A New Parallel Method for Molecular Dynamics Simulation of Macromolecular Systems
, 1994
"... Shortrange molecular dynamics simulations of molecular systems are commonly parallelized by replicateddata methods, where each processor stores a copy of all atom positions. This enables computation of bonded 2, 3, and 4body forces within the molecular topology to be partitioned among p ..."
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Cited by 30 (3 self)
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Shortrange molecular dynamics simulations of molecular systems are commonly parallelized by replicateddata methods, where each processor stores a copy of all atom positions. This enables computation of bonded 2, 3, and 4body forces within the molecular topology to be partitioned among processors straightforwardly. A drawback to such methods is that the interprocessor communication scales as N , the number of atoms, independent of P , the number of processors. Thus, their parallel efficiency falls off rapidly when large numbers of processors are used. In this article a new parallel method for simulating macromolecular or smallmolecule systems is presented, called forcedecomposition. Its memory and communication costs scale as N= p P , allowing larger problems to be run faster on greater numbers of processors. Like replicateddata techniques, and in contrast to spatialdecomposition approaches, the new method can be simply loadbalanced and performs well eve...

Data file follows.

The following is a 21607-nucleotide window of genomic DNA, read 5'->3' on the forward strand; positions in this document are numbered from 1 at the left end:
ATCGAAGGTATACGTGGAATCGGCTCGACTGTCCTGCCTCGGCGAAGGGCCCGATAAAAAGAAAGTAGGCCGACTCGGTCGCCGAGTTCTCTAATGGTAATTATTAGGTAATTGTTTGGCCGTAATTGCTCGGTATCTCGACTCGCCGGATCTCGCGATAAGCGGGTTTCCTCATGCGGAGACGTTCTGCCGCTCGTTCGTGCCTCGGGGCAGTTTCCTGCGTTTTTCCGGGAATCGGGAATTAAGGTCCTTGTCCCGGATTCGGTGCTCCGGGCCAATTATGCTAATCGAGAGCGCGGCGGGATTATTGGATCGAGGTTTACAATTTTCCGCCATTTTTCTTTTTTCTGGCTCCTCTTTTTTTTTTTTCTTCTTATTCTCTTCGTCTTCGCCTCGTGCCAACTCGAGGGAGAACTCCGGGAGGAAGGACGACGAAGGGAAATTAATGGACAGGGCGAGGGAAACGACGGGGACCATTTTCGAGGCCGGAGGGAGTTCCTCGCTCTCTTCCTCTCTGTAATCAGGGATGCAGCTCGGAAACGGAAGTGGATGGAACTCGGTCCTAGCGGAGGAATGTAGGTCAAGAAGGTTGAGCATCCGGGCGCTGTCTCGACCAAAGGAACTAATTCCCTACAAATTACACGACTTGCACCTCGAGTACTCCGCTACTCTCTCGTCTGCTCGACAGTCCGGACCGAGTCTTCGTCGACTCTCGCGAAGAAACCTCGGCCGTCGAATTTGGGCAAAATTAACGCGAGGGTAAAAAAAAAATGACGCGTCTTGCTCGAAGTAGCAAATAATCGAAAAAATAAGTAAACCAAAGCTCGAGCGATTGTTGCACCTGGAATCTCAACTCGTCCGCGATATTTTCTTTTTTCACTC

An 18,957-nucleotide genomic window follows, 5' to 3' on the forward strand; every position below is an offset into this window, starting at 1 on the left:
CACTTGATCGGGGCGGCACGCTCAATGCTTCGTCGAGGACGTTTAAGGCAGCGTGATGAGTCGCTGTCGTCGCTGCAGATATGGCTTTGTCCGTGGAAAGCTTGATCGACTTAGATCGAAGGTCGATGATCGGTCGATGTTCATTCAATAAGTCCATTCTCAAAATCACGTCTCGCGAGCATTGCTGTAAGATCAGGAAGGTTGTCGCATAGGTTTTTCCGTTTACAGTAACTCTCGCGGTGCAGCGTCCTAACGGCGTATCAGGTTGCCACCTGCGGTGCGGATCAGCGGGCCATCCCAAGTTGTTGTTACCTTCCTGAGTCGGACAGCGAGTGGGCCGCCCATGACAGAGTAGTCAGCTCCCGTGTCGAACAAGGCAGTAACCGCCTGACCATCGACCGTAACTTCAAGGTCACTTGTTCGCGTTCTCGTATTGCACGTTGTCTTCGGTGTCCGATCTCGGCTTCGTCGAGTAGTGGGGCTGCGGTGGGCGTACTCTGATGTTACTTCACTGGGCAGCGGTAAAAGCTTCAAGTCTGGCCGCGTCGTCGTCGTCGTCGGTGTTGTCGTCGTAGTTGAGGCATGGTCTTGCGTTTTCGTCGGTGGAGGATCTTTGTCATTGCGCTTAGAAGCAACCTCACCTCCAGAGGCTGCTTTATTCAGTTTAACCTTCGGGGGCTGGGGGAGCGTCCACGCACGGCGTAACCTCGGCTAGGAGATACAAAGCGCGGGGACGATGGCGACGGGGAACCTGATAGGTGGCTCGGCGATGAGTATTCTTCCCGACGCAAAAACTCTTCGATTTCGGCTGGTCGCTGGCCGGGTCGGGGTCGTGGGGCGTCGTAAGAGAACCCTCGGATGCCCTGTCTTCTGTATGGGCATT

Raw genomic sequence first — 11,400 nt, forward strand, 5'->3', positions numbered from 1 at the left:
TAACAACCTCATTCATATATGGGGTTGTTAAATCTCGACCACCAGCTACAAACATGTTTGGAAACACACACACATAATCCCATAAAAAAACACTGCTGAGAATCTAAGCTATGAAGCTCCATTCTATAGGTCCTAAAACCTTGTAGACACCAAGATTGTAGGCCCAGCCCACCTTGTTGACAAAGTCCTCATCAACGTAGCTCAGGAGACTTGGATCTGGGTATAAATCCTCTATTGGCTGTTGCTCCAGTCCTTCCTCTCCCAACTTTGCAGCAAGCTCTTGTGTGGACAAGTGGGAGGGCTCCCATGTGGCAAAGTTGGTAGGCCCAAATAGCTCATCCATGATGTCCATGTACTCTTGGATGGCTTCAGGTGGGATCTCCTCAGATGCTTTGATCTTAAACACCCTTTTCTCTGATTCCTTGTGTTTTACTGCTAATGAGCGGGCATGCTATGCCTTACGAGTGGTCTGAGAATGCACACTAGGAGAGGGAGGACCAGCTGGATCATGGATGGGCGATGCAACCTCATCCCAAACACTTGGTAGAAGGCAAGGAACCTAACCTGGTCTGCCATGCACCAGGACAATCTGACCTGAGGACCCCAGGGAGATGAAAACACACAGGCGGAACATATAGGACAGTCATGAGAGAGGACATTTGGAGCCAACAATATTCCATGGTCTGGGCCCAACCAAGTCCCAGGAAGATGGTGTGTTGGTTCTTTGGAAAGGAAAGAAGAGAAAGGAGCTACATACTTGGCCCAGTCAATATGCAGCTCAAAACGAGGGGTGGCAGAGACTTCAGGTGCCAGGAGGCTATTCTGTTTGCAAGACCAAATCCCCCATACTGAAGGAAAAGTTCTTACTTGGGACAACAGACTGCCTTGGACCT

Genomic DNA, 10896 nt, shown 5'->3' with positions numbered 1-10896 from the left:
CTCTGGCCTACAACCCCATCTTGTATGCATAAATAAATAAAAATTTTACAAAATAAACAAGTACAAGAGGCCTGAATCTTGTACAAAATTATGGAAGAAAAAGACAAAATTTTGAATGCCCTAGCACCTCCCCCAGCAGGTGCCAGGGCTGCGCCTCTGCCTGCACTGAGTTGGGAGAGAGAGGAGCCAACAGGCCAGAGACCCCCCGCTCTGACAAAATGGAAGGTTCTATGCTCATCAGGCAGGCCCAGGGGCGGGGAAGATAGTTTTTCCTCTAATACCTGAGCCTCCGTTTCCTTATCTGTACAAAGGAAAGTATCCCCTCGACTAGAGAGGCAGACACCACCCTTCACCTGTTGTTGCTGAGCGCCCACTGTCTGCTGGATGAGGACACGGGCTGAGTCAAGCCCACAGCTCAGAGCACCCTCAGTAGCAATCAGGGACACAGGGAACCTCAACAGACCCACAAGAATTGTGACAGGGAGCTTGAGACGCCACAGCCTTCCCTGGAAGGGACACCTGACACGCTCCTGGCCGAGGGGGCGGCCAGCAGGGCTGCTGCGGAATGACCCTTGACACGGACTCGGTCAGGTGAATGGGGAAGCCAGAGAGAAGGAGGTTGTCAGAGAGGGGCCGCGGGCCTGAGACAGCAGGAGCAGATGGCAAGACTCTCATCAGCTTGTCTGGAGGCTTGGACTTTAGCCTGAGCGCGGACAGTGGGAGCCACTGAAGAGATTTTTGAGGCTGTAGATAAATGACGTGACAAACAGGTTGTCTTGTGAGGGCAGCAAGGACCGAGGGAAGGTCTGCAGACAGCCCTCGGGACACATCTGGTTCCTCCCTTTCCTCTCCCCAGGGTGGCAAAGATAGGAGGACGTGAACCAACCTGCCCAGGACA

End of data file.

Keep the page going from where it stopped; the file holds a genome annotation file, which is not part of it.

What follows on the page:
Algorithmic challenges in computational molecular biophysics
 Journal of Computational Physics
, 1999
"... A perspective of biomolecular simulations today is given, with illustrative applications and an emphasis on algorithmic challenges, as reflected by the work of a multidisciplinary team of investigators from five institutions. Included are overviews and recent descriptions of algorithmic work in long ..."
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Cited by 29 (3 self)
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A perspective of biomolecular simulations today is given, with illustrative applications and an emphasis on algorithmic challenges, as reflected by the work of a multidisciplinary team of investigators from five institutions. Included are overviews and recent descriptions of algorithmic work in longtime integration for molecular dynamics; fast electrostatic evaluation; crystallographic refinement approaches; and implementation of large, computationintensive programs on modern architectures. Expected future developments of the field are also discussed. c ○ 1999 Academic Press Key Words: biomolecular simulations; molecular dynamics; longtime integration; fast electrostatics; crystallographic refinement; highperformance platforms.
Geometric numerical integration illustrated by the StörmerVerlet method
, 2003
"... The subject of geometric numerical integration deals with numerical integrators that preserve geometric properties of the flow of a differential equation, and it explains how structure preservation leads to improved longtime behaviour. This article illustrates concepts and results of geometric nume ..."
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Cited by 27 (4 self)